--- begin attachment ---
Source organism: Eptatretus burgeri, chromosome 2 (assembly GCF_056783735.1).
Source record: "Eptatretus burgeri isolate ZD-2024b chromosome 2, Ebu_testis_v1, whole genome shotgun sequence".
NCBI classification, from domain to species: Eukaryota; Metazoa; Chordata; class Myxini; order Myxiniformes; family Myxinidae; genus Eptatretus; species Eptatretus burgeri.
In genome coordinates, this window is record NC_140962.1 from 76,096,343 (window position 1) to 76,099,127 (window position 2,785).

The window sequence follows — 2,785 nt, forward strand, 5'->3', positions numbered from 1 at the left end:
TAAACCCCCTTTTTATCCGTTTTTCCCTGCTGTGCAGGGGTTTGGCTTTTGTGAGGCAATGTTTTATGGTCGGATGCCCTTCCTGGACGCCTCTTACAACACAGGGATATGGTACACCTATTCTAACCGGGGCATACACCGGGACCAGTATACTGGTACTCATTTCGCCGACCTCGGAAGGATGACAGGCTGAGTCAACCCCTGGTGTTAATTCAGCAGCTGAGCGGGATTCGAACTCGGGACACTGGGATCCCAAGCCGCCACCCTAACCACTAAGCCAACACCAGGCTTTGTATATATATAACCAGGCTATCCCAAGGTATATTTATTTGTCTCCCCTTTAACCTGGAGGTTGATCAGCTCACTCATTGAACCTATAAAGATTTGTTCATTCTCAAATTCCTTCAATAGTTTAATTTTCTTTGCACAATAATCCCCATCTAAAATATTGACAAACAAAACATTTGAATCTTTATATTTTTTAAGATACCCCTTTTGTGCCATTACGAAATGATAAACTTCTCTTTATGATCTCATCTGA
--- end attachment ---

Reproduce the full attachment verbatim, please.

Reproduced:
Source organism: Eptatretus burgeri, chromosome 2 (assembly GCF_056783735.1).
Source record: "Eptatretus burgeri isolate ZD-2024b chromosome 2, Ebu_testis_v1, whole genome shotgun sequence".
NCBI classification, from domain to species: Eukaryota; Metazoa; Chordata; class Myxini; order Myxiniformes; family Myxinidae; genus Eptatretus; species Eptatretus burgeri.
In genome coordinates, this window is record NC_140962.1 from 76,096,343 (window position 1) to 76,099,127 (window position 2,785).

The window sequence follows — 2,785 nt, forward strand, 5'->3', positions numbered from 1 at the left end:
TAAACCCCCTTTTTATCCGTTTTTCCCTGCTGTGCAGGGGTTTGGCTTTTGTGAGGCAATGTTTTATGGTCGGATGCCCTTCCTGGACGCCTCTTACAACACAGGGATATGGTACACCTATTCTAACCGGGGCATACACCGGGACCAGTATACTGGTACTCATTTCGCCGACCTCGGAAGGATGACAGGCTGAGTCAACCCCTGGTGTTAATTCAGCAGCTGAGCGGGATTCGAACTCGGGACACTGGGATCCCAAGCCGCCACCCTAACCACTAAGCCAACACCAGGCTTTGTATATATATAACCAGGCTATCCCAAGGTATATTTATTTGTCTCCCCTTTAACCTGGAGGTTGATCAGCTCACTCATTGAACCTATAAAGATTTGTTCATTCTCAAATTCCTTCAATAGTTTAATTTTCTTTGCACAATAATCCCCATCTAAAATATTGACAAACAAAACATTTGAATCTTTATATTTTTTAAGATACCCCTTTTGTGCCATTACGAAATGATAAACTTCTCTTTATGATCTCATCTGA